This paralysed woman can now walk thanks to $100K cybernetic robot legs
How much do you take the simple act of standing up and walking for granted? For the vast majority of us, it's something we don't even think about; it's simply an automatic process. But for some people, it's outright impossible - they are reliant on wheelchairs for mobility, and their movement is restricted. That was what life was like for Lucy Dodd, a 34-year-old children's social worker from Hampshire in England, until a scientific marvel recently gave her her legs back.
Lucy has been wheelchair-bound since she was 19-years-old. In the summer of 2002, a few weeks into her first term at university, Lucy began losing control of her left leg, which left her very unstable. By the time Christmas rolled around her mobility was totally restricted, and Lucy visited the doctor at her parent's urging. On Christmas eve lucy learned that she had a rare condition, which affects one in 100,000 people, called arteriovenous malformation (AVM); a type of spinal deformity caused by an abnormal tangle of blood vessels in the spinal cord.
Lucy was told she would never walk again, but 14 years later that's exactly what she did, thanks to a pair of amazing robotic legs. The $100,000 exoskeleton, named the ReWalk, designed to help people with spinal injuries to stand upright, as well as walk, turn and climb stairs. Lucy has already tested out the bionic contraption, which fits her legs via a special harness, and says that the experience has changed her life.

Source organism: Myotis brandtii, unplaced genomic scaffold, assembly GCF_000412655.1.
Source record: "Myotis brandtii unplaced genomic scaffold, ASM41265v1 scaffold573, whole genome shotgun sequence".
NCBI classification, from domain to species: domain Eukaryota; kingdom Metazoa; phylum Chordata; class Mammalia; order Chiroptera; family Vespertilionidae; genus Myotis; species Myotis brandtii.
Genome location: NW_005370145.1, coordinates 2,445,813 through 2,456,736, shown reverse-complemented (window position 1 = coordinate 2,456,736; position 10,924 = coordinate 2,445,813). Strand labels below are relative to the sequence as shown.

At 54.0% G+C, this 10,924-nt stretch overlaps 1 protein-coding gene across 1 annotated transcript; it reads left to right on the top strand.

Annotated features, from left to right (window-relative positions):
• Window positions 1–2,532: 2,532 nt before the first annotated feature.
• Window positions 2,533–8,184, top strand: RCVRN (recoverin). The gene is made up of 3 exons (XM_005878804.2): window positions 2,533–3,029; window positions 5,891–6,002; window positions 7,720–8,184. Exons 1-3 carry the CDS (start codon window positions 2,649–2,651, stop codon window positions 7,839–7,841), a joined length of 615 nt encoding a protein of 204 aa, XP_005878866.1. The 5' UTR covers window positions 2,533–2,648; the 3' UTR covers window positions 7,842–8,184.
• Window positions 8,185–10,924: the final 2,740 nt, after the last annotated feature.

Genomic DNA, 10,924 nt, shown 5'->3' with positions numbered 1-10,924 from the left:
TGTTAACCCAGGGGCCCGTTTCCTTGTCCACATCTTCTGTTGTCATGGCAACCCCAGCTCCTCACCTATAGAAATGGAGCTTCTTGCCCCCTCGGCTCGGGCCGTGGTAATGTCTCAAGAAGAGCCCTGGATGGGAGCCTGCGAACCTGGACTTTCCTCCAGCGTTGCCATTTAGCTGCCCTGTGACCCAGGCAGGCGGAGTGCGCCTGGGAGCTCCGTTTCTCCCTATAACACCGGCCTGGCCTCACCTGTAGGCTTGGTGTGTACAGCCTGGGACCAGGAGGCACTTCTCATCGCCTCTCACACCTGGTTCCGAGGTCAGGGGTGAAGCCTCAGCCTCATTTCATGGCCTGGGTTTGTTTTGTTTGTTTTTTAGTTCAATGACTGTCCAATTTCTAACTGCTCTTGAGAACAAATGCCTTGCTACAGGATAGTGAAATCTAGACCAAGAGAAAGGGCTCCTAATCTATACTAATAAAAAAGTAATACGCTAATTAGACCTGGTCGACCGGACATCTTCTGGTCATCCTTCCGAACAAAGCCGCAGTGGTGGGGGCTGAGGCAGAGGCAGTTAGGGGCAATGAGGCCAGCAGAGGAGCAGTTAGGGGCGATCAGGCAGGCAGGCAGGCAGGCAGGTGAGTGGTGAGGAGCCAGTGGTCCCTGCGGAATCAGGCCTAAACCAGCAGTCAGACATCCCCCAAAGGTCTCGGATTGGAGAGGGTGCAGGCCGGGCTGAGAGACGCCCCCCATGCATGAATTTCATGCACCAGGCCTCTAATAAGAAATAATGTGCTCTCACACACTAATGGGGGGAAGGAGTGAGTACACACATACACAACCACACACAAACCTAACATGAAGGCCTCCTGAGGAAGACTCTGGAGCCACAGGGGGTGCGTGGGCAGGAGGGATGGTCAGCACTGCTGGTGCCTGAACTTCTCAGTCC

Commenting on her brand-new exoskeleton, Lucy stated: "At first, I thought it wasn’t for public use. But I started to see things about it on social media and elsewhere and managed to get on a trial for one. Even though you have to use crutches to help support yourself, it felt completely natural, as though I was 18 again and none of this had ever happened ...
"It was a completely surreal day. It was so amazing, just being able to do the things that most people take entirely for granted. Looking other people in the eye, being able to hug people properly and them not having to lean down over you all the time. The memories of doing those simple things from before I was in a wheelchair all came flooding back and it was very emotional for me."
She added: "I went all over the country seeing various specialists and at first the doctors thought that there would be a way of curing me. I dropped out of university that year and was basically confined to the house ... Suddenly, you have to get used to a life where you are dependent on other people for the simplest things. At 18 years old, that’s pretty tough."
Lucy is currently raising money to buy the bionic legs for herself and has thus far raised over a quarter of the money she needs. If you'd like to contribute to her cause, then visit her page on GoFundMe to make a donation.